By Matt Schmitz on May 28, 2014
If you could buy one of Google's all-new cars on a dealer lot, you wouldn't have to wonder how much that optional heated, leather-wrapped steering wheel is going to set you back — because there is no steering wheel. Or gas pedal. Or foot brakes. The prototype fleet of electric-powered, entirely self-driving cars announced Tuesday by the Silicon Valley-based tech giant — which has been developing autonomous-car technology for years — is expected to begin testing by year's end.
According to USA Today, the fleet of as many as 200 prototype two-seaters is part of Google's efforts to "reengineer transportation." In lieu of conventional human-controlled driving mechanisms, the new car instead uses sensors and software to avert danger, the newspaper reported. The prototype currently has a top speed of only 25 mph (no word on its zero-to-25 mph sprint time) and has been involved in no accidents yet, USA Today said.
In the Google video above, Chris Urmson, director of the self-driving car project, said the program was a chance to explore what it means to have a self-driving vehicle. For example, in a society in which much of life revolves around the seemingly simple act of getting from one place to another, limitations for people who are disabled would be mitigated.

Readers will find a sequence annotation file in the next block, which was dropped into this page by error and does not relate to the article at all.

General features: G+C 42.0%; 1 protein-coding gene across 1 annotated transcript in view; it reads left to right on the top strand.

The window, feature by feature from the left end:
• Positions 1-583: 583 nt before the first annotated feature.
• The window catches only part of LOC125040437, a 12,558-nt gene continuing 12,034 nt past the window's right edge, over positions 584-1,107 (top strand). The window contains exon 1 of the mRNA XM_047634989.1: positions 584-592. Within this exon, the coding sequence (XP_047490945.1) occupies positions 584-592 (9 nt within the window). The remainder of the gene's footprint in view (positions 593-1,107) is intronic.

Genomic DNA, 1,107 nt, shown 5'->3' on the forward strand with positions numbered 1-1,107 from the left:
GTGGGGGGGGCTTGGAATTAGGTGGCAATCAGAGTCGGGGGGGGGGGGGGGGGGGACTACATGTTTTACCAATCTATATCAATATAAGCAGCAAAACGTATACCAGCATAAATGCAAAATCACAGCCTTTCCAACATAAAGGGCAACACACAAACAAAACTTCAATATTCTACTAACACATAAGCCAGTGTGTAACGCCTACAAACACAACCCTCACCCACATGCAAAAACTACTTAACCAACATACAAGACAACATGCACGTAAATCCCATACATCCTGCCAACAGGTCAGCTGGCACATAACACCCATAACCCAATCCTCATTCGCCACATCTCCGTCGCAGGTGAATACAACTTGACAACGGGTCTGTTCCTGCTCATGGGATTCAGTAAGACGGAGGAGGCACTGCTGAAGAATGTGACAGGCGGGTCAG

"The opportunity for people to just move around and not worry about it, it's going to be incredibly empowering and incredibly powerful for people," Urmson said.
One woman in the video said a self-driving car would allow her to spend more time with her family. Another rider noted being impressed at how the vehicle slowed before a bend in the road, and then accelerated through the curve in perfect driver's-ed textbook fashion.
"It actually rides better than my own car," one woman remarked.
News Editor Matt Schmitz is a veteran Chicago journalist indulging his curiosity for all things auto while helping to inform car shoppers. Email Matt